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Madressah - to go or not to go?

Published: Thursday, 12 November 2015 09:12

Often the question is posed as to why our kids need to attend a maktab or madressah? A new system is now coming into play where many kids are taught privately and off course, if this is best for the child, then this is the right of the parent.

For those who choose the madressah route, do you often think you need to make your life more convenient?  Get a teacher in every few days to make sure deeni knowledge is learnt? Get rid of yet another drop off and pick up? What I wish to share today are just my thoughts and, albeit limited, experience with the choosing the madressah route.

Having three little kids can be a challenge with every day being more crazy than the next. So for the sake of convenience and maybe one could say, sanity, I considered having a private tutor come in and teach my kids Islamic education. In chatting about this to people I found myself not quite sure any longer.

We live in times where our kids are in schools with people of diverse faiths. Some kids are brought up in homes with staunch religious backgrounds whilst others grow up in a home with less emphasis on deen or perhaps even a multi-faith environment. Without a doubt, we need to ensure our kids have a solid foundation of deen which definitely starts in the home when our kids are but toddlers. So why is the madressah then important? 

Because for those 2 hours a day our kids are in an environment that solidifies that foundation we build at home. Through respect for the madressah’s dress code and teachers, our kids are solidifying the values we are trying to instill. Respect for those with deeni knowledge will earn Allah’s blessings throughout our lives.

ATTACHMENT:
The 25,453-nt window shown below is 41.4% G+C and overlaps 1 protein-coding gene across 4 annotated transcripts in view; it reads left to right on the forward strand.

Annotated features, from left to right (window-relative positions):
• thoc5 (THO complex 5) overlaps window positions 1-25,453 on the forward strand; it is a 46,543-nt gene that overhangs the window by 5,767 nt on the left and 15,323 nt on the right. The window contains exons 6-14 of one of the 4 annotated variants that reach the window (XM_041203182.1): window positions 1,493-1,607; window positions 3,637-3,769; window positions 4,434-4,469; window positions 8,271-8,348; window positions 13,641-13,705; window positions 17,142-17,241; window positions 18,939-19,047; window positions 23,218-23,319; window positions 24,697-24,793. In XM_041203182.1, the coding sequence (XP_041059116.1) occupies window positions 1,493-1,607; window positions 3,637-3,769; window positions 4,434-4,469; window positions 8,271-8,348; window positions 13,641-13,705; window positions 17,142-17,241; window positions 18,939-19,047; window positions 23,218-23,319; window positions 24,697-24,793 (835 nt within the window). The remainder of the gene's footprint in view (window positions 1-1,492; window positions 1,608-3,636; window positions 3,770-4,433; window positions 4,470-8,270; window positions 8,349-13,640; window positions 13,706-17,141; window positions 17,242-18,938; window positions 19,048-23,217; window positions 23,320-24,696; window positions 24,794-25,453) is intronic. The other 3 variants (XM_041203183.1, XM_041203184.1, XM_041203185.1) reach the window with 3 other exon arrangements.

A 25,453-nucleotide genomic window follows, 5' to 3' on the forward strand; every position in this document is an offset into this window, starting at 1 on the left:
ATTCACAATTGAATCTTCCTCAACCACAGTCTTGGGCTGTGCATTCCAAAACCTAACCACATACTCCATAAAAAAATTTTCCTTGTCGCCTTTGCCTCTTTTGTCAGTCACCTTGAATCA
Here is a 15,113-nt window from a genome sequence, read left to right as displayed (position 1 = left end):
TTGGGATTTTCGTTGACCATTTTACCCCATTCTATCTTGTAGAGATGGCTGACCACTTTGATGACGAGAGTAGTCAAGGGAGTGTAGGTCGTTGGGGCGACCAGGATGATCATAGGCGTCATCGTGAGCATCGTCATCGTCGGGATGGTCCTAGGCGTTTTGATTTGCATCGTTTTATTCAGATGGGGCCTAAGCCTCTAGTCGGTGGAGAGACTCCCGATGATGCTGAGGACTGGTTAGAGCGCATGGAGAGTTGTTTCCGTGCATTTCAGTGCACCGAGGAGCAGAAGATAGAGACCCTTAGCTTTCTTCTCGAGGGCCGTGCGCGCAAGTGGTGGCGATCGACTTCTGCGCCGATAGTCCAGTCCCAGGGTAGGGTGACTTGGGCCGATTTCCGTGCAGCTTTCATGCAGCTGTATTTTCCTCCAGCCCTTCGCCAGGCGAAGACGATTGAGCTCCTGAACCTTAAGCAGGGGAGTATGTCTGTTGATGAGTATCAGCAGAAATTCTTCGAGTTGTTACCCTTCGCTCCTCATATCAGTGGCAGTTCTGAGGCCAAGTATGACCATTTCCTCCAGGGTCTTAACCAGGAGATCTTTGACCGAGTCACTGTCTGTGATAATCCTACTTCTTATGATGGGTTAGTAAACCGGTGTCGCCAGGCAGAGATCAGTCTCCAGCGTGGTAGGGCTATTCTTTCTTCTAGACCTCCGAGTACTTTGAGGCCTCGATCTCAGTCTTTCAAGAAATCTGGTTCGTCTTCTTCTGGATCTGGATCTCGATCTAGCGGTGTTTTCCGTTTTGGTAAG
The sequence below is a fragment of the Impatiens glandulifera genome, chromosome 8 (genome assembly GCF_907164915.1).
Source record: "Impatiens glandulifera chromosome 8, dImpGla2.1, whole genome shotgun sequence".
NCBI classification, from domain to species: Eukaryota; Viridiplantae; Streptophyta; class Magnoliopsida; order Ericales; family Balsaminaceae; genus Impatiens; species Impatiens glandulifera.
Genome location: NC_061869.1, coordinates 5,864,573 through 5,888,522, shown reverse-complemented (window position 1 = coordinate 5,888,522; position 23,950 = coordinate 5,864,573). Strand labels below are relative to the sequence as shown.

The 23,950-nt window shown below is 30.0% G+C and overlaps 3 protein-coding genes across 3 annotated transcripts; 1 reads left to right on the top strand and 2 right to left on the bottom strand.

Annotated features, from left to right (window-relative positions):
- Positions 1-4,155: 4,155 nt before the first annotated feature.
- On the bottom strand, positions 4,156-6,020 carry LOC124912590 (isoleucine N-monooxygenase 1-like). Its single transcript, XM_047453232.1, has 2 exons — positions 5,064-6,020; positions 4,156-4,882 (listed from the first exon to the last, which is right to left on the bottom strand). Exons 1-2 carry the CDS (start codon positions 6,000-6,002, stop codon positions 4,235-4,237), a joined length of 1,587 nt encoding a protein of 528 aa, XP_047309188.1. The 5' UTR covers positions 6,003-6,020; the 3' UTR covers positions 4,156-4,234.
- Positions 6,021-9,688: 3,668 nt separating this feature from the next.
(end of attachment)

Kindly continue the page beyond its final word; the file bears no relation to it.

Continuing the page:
And so I decided, despite the effort it may take, I would step aside from the idea of private tuition and go the madressah route.

I learnt another invaluable aspect of being in an Islamic environment which I should have never forgotten from my madressah days. Once in madressah, my kids began to form friendships the type of which they didn’t form at school - forming friendships and bonds with other muslim kids. Our schooling system is so diverse that some of our kids will not know of other muslim kids in their school. Madressah grants them this opportunity. You may wonder why the need for muslim friends in this new modern world with our free-thinking and conjecture of the non-judgement of others?

A personal point of view, but a view nonetheless – at madressah, we have friends that share the same understanding of right and wrong according to deeni principles. They remind each other about these aspects from time to time and so have a sounding board as they grow up.   Ramadaan is a perfect example where just having friends at madressah who are fasting can motivate our kids to do the same. As they get older, we hope our young boys would attend masjid together and our young girls will enjoy the environment of deen in other areas because of their love for madressah and the barakah of that Islamic environment. In a world filled with temptation let us allow our children the opportunity to experience the barakah of these environments, even if it means we are a little inconvenienced with chauffeuring them to and fro.

And off course, the reward for that intention of taking kids to madressah in order for them to learn about our beautiful deen, is a reward and blessing we cannot ignore.

Market Day in support of Syria

Published: Tuesday, 06 October 2015 07:01

Assalaamu alaykum

Alhamdulillah, on 1 Oct 2015, the SIA Madressah held its annual Market Day in support of Syria and raised in excess of R8,000 in a space of 2 hours.

We share with you a reflection from one of our parents on the impact of this day - both on our Madressah children and concerned parents.

We hope this leads to greater involvement from our community parents in future Madressah initiatives - and our message as a Madressah is that we aim to instill a sense of social consciousness and responsibility into the lives of our children rather than merely being a centre of rote learning.     

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